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Response of soil mite abundance and diversity to a monospecific timber Tectona grandis plantation in Ivory Coast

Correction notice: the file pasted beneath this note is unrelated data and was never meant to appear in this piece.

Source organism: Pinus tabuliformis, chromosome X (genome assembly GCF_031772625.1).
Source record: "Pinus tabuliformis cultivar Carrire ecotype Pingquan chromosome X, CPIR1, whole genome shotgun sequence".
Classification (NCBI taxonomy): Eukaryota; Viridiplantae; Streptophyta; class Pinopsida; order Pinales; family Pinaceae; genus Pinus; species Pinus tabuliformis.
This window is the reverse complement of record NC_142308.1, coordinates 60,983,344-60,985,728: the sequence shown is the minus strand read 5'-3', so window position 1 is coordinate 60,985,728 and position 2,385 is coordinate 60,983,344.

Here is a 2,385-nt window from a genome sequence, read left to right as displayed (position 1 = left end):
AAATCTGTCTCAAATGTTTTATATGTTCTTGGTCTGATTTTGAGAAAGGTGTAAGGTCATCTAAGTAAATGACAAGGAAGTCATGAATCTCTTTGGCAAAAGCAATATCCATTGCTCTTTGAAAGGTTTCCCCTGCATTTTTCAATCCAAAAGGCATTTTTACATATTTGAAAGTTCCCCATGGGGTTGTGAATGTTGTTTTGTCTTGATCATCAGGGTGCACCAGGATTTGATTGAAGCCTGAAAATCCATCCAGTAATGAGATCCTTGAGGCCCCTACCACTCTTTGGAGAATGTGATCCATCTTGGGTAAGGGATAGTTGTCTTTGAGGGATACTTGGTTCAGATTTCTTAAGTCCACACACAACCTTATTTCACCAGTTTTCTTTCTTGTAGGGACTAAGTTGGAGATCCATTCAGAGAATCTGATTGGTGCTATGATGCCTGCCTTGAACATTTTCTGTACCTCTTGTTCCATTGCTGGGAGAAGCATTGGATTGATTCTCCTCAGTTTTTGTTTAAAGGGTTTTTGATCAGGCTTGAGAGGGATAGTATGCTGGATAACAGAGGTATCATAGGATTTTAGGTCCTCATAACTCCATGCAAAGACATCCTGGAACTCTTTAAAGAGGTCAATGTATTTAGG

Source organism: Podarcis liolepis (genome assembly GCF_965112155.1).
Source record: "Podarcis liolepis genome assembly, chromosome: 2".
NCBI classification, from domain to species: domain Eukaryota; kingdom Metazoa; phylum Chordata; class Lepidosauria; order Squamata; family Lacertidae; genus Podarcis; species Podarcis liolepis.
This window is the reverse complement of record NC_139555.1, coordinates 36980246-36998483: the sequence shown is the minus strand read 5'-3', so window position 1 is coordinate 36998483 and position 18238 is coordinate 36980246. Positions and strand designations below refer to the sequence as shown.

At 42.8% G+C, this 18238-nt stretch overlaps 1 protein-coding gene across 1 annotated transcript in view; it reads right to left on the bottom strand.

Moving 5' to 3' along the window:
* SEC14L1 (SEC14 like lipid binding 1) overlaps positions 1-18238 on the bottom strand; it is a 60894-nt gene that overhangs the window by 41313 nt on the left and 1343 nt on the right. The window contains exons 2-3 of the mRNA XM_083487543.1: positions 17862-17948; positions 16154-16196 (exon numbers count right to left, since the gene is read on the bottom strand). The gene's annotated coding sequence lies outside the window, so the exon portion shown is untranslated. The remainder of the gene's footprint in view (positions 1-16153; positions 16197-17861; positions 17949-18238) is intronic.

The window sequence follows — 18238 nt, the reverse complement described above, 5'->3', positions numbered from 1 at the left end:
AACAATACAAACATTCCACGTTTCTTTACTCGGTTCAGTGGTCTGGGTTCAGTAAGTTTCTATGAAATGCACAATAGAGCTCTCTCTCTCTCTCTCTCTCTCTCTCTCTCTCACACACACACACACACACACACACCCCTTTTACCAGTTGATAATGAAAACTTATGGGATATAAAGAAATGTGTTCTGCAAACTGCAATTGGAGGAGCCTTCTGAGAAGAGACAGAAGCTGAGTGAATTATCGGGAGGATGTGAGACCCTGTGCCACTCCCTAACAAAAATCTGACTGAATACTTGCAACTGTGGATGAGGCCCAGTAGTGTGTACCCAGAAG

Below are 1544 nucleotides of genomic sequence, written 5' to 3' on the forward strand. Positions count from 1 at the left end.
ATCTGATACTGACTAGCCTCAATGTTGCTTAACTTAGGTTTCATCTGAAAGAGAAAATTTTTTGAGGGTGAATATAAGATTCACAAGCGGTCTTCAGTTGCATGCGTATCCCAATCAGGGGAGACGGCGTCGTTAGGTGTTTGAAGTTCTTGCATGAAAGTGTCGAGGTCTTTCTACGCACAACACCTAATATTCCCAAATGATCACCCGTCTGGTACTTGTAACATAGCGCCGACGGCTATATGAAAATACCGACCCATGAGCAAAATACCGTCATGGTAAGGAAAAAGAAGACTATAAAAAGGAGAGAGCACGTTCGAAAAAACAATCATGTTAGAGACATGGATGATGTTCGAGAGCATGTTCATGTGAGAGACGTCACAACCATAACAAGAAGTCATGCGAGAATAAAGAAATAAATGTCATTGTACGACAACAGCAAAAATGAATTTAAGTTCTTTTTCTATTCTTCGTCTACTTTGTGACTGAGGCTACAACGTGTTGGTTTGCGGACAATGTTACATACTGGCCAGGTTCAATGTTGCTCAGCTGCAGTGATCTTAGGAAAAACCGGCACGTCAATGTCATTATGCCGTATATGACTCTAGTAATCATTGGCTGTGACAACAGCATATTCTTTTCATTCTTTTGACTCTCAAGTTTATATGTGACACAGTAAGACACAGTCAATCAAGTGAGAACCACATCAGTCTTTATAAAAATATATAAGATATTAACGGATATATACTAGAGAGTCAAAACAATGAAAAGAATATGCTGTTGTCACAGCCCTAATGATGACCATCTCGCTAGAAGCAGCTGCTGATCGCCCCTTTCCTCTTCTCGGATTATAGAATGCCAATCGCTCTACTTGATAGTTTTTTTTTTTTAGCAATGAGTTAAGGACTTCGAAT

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This study aims to assess the impact of monospecific Tectona grandis forest plantation on the soil mite abundance and diversity. To achieve these objectives, two sites situated in Ivory Coast were investigated. The first, a primary forest was characterized by a very weak human activities whereas the second, a teak plantation was characterized by a high disturbance performed during the planting. After extracting, sorted and description, 116 mite species were described in the two sites. Mite densities were lower in teak plantation and also higher in the litter and decreased to the depth in both sites. Species richness recorded in teak plantation (52 species) was significantly lower compared to primary forest (98 species). The same trend was observed for Oribatida but not for Gamasida. The lower Oribatida (5 vs. 17) and higher Oribatida (24 vs. 41) were recorded respectively in teak plantation and primary forest. Mite Shannon index and evenness were significantly different between sites. High Jaccard index values and the appearance of exclusive species in both habitats showed that the sites are very distinct. Total number of species recorded corresponded to 58%–63% of the total number of species estimated by ACE and Chao 1&2 estimators, indicating that the sampling effort was not sufficient. Mite abundance and diversity varied depending on the characteristics of habitats. Chemical element (Corg, Ctot, Ntot, and SOM) values were lower in teak plantation (disturbed habitat) and significantly different to primary forest in the topsoil. Apart from litter height, soil depth, pH and C/N ratio, others variables were strongly correlated to mite abundance and diversity.

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